Jeff Sackmann
About the Author
Jeff Sackmann has been helping students like you reach their GMAT score goals for nearly a decade. Jeff began as a star tutor and classroom teacher for a big test-prep company. Since 2006, he has focused on developing the best materials in the industry, saving you time, money, and stress.
Based in New York City, Jeff has created many resources for GMAT preparation, including the popular Total GMAT Math and Total GMAT Verbal, as well as 1,800 practice GMAT math questions and his Guides to the Official Guide.
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Total GMAT Math, Abbreviated Edition


Total GMAT Math runs over 400 pages, including 300 practice GMAT questions in more than 40 chapters. That's a ton of material, and if you work through every single chapter and example, it will take you a long time to get through it.

I can't be too specific about exactly how much time, because everyone works at a different pace. That said, it seems that completing everything in the book takes a bare minimum of 50 hours of study. Many people will require at least 100 hours, especially if it's been a long time since you've done any math, and you have to start from scratch.

If You Don't Have 50 Hours...

Occasionally someone emails me a few days or a week or two before their exam, wondering if Total GMAT Math would be useful for them in their limited time remaining. (I got one such message last night, which is what prompted this article.)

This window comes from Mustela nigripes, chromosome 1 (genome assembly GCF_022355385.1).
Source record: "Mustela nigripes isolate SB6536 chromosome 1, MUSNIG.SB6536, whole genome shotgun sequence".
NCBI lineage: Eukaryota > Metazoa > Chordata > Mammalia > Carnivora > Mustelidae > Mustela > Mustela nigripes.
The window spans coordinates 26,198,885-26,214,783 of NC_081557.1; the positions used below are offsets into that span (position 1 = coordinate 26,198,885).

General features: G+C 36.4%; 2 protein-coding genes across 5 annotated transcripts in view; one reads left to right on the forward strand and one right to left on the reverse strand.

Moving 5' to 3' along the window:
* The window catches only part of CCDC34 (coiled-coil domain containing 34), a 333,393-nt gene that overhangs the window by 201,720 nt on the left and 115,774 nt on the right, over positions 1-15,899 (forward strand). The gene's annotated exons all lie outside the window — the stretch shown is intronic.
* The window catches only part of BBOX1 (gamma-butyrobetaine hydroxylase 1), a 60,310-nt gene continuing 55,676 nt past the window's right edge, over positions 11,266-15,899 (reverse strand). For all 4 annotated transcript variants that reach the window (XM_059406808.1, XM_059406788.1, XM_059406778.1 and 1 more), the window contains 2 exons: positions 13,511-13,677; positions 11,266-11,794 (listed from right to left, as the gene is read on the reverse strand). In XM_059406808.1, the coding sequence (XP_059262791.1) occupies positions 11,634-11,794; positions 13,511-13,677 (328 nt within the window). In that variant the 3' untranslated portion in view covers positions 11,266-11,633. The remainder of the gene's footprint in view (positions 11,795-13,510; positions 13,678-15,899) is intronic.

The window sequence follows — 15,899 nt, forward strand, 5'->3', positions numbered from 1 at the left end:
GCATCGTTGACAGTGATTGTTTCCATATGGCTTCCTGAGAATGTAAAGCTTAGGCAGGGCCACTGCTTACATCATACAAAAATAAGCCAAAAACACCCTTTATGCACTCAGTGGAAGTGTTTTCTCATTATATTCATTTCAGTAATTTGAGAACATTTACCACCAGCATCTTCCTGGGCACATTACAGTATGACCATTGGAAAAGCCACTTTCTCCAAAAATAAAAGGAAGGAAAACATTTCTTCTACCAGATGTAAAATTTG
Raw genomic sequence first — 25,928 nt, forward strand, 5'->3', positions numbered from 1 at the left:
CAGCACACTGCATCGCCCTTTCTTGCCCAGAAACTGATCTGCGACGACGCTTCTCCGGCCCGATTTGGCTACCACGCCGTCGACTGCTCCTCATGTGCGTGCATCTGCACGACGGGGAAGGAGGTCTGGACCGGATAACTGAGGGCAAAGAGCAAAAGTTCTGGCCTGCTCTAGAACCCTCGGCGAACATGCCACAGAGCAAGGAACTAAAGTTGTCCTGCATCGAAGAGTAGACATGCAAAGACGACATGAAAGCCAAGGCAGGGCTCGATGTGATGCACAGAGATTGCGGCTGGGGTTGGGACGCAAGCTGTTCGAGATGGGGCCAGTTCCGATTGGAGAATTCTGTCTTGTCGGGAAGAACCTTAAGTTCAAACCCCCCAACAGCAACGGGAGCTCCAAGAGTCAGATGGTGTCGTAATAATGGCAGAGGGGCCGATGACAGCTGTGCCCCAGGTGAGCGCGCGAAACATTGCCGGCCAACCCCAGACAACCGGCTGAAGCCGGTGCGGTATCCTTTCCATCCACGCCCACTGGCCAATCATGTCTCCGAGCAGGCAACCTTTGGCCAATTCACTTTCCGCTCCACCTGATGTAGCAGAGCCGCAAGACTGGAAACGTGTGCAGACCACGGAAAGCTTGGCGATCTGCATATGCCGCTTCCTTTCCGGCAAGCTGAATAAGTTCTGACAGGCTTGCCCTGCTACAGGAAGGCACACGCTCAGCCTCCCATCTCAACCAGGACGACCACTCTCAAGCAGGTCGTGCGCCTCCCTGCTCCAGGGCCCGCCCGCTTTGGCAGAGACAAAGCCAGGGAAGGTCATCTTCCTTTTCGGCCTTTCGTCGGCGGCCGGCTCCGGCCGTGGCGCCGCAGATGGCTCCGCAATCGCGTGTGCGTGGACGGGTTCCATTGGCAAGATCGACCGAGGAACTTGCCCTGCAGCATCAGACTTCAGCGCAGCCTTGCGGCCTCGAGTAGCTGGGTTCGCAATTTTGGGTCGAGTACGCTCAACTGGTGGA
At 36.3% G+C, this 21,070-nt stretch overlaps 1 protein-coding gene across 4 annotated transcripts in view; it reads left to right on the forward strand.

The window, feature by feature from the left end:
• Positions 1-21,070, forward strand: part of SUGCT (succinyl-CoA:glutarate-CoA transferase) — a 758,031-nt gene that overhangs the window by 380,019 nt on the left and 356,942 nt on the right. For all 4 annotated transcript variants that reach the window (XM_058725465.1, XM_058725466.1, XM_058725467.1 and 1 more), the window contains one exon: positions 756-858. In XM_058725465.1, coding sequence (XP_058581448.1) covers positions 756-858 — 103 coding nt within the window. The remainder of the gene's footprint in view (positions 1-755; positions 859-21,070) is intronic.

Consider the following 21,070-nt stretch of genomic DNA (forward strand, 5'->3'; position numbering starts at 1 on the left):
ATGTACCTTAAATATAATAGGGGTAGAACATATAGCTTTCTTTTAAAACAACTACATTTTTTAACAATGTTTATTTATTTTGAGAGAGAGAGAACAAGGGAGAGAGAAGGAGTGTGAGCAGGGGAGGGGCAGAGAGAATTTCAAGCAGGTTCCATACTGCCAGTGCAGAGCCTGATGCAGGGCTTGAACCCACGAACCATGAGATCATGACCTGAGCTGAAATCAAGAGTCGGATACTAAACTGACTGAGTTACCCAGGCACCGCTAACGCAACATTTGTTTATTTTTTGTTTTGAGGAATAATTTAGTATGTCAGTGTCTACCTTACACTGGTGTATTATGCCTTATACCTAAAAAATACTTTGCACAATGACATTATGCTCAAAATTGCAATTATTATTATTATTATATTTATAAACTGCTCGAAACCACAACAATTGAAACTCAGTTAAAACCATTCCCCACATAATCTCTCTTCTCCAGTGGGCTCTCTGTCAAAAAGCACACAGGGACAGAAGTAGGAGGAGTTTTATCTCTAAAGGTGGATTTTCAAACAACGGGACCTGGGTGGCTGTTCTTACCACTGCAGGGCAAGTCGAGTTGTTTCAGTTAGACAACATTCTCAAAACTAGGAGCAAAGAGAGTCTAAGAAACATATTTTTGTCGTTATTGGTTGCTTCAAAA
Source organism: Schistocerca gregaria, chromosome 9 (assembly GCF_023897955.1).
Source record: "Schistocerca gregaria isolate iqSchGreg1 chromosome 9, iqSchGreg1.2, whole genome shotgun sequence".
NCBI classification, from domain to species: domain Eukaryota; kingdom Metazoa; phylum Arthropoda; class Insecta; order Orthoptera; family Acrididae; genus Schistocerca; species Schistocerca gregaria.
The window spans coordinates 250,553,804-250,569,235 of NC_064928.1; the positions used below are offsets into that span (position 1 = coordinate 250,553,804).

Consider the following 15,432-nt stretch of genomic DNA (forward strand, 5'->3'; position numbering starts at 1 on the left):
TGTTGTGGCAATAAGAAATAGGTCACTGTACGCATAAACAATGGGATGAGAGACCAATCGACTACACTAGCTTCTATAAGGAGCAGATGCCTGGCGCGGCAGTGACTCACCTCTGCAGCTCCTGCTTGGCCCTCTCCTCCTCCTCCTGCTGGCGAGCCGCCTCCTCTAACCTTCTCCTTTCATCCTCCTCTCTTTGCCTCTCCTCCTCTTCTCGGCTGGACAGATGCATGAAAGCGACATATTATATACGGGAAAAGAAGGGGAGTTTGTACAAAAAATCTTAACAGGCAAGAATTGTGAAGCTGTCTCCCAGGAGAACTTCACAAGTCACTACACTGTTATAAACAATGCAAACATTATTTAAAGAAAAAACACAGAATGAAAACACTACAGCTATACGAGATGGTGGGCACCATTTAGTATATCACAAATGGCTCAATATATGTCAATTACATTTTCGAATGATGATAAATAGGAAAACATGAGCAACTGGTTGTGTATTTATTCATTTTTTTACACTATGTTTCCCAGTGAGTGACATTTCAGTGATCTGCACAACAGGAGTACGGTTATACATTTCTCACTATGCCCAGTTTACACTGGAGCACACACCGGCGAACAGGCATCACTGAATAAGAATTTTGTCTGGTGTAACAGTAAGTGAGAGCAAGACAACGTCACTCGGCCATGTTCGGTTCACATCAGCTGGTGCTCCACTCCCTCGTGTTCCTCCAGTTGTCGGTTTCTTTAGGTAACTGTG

The short answer to that question is: Yes. In fact, a number of customers have told me how much the book helped them in just a day or two of last-minute studying.

Total GMAT Math is separated into chapters by content, so it's not tough to find the material that covers the topics you're struggling with. (You can see the Table of Contents here.) Whether you have time for 5, 15, or 35 chapters, what you learn will have a positive effect on your GMAT Quant score.

Where To Start

If you have time to work through most of the book, you should start at the beginning. The book is designed to be read in order--it starts with building-block concepts such as manipulating fractions and solving linear equations and moves up to more complex topics.

If you don't have that much time, there are a number of ways you can narrow your focus:

  • Limit yourself to the topics that you know you struggle with. For many people, these will include inequalities, exponents, rates, number properties (factors and multiples in particular), and overlapping sets.
  • Use my list of important GMAT Quant topics.
  • Skim the expository chapters, looking for tidbits you don't know. When you find them, do some of the practice questions to see if you learned anything from those tidbits.
  • The reverse of the above: Do the practice questions, and when you find a topic you struggle with, go back to the expository chapter to re-learn the basics.

Regardless of which method you employ, there's a lot to be gained from Total GMAT Math, whether you have 10 hours or 100 hours to spend with it.